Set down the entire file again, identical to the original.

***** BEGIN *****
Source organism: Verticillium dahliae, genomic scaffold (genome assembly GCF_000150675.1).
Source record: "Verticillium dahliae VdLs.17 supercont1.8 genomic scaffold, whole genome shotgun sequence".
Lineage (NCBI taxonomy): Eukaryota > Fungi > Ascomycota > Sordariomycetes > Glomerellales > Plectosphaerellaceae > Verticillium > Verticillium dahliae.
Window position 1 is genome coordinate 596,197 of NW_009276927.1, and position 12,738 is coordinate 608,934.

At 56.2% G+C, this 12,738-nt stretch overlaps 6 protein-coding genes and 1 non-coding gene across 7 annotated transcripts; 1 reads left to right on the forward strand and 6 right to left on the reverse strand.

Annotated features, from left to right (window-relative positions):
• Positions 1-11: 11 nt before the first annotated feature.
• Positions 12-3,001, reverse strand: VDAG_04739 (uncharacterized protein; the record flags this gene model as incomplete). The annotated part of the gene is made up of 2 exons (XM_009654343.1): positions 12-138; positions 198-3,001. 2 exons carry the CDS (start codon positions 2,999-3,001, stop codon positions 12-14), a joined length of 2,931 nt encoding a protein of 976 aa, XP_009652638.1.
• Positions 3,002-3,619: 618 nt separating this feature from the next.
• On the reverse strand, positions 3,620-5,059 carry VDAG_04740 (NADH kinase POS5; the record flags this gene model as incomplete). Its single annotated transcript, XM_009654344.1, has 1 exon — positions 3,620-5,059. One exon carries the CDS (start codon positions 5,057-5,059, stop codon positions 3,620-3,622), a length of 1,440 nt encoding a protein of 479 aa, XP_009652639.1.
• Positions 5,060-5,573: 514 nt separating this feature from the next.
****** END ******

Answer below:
Source organism: Verticillium dahliae, genomic scaffold (genome assembly GCF_000150675.1).
Source record: "Verticillium dahliae VdLs.17 supercont1.8 genomic scaffold, whole genome shotgun sequence".
Lineage (NCBI taxonomy): Eukaryota > Fungi > Ascomycota > Sordariomycetes > Glomerellales > Plectosphaerellaceae > Verticillium > Verticillium dahliae.
Window position 1 is genome coordinate 596,197 of NW_009276927.1, and position 12,738 is coordinate 608,934.

At 56.2% G+C, this 12,738-nt stretch overlaps 6 protein-coding genes and 1 non-coding gene across 7 annotated transcripts; 1 reads left to right on the forward strand and 6 right to left on the reverse strand.

Annotated features, from left to right (window-relative positions):
• Positions 1-11: 11 nt before the first annotated feature.
• Positions 12-3,001, reverse strand: VDAG_04739 (uncharacterized protein; the record flags this gene model as incomplete). The annotated part of the gene is made up of 2 exons (XM_009654343.1): positions 12-138; positions 198-3,001. 2 exons carry the CDS (start codon positions 2,999-3,001, stop codon positions 12-14), a joined length of 2,931 nt encoding a protein of 976 aa, XP_009652638.1.
• Positions 3,002-3,619: 618 nt separating this feature from the next.
• On the reverse strand, positions 3,620-5,059 carry VDAG_04740 (NADH kinase POS5; the record flags this gene model as incomplete). Its single annotated transcript, XM_009654344.1, has 1 exon — positions 3,620-5,059. One exon carries the CDS (start codon positions 5,057-5,059, stop codon positions 3,620-3,622), a length of 1,440 nt encoding a protein of 479 aa, XP_009652639.1.
• Positions 5,060-5,573: 514 nt separating this feature from the next.